He may have a personal fondness for her, but Sen. John McCain (R-Ariz.) suggested Thursday that Hillary Clinton's exclusive use of personal email while serving as secretary of state was hypocritical.
"This is the same individual that just excoriated the Bush administration for supposedly hiding communications within the administration," McCain said on MSNBC's "Andrea Mitchell Reports."
While serving as a senator from New York in 2007, Clinton criticized the Bush administration for its "secrecy," according to The Hill. "We know about the secret wiretaps, we know about the secret military tribunals, the secret White House email accounts," she said. "It’s a stunning record of secrecy and corruption, of cronyism run amok."
Clinton, who is often described as the Democratic presidential frontrunner for 2016, has faced scrutiny since Monday when The New York Times reported that she may have violated federal records law by using a personal email account for all of her work messages as secretary of state. She served in that position from 2009 to 2013.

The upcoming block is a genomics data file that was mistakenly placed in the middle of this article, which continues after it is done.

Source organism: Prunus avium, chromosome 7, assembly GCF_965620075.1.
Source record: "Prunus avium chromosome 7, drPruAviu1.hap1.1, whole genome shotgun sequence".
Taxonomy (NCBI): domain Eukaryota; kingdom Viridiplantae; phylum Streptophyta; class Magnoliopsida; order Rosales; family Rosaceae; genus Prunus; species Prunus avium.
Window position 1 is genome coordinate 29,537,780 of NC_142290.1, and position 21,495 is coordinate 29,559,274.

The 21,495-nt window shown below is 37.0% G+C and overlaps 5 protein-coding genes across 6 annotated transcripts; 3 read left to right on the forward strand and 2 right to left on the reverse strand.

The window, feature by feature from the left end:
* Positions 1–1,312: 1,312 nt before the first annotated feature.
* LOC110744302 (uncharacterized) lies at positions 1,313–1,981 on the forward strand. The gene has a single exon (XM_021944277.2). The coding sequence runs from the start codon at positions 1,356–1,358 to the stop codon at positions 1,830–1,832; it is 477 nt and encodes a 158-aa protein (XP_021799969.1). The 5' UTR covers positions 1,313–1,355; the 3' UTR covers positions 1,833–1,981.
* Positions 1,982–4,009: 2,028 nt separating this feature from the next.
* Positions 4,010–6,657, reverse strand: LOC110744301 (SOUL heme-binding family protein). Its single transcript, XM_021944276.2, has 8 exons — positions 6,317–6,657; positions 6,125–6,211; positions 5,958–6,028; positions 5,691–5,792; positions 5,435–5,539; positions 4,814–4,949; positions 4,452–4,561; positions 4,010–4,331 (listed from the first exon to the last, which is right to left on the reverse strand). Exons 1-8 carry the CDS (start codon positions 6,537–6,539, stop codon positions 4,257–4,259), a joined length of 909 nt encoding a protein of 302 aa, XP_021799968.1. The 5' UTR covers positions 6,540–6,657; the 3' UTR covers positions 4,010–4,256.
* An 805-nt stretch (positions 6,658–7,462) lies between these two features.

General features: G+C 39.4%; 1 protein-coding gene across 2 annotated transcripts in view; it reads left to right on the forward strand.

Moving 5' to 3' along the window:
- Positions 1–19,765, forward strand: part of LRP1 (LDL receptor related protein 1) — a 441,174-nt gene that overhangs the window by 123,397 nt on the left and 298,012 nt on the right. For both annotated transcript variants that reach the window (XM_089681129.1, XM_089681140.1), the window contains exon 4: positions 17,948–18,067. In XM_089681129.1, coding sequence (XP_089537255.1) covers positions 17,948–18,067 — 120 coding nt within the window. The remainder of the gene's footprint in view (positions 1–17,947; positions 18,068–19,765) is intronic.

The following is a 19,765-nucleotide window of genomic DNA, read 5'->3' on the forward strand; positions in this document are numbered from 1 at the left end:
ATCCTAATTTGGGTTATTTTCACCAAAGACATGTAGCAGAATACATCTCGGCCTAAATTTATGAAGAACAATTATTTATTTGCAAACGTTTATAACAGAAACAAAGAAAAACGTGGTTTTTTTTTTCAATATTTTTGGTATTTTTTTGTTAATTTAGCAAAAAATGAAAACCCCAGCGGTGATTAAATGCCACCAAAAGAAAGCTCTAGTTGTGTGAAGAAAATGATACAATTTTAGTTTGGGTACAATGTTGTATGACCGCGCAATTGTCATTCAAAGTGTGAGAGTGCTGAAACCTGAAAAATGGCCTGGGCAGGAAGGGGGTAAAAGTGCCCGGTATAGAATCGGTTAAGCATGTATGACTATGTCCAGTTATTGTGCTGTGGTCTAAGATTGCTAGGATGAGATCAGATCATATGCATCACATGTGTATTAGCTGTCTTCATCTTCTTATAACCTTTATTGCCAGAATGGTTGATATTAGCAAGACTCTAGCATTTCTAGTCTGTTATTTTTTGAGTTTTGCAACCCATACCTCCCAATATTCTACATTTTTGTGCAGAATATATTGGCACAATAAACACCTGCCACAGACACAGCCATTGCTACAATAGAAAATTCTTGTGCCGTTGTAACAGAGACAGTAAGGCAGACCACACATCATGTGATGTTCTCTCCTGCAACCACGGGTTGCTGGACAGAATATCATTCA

Democrats came to her defense, and other media outlets soon pointed out that the rules against using personal email were not relayed to government officials until 2014. But likely GOP presidential candidate Jeb Bush suggested that the use of personal email demonstrated a lack of transparency.
Clinton responded to the controversy on Wednesday, tweeting that she had asked the State Department to make her private emails publicly available.
While on Mitchell's show, McCain also raised the concern that there's no way of knowing if all of Clinton's emails have been saved, since they were not originally retained by the government.
"The question that I think's gonna rise over time is, how can we be confident that once she carries out what she tweeted -- that she wants all the emails known -- how are we gonna know that? How are we gonna have verification of that?" McCain said. "So I think this is serious. And I'm willing to give her or anyone who defends her the benefit of defending it or explaining it, but on its face, it seems to be rather serious."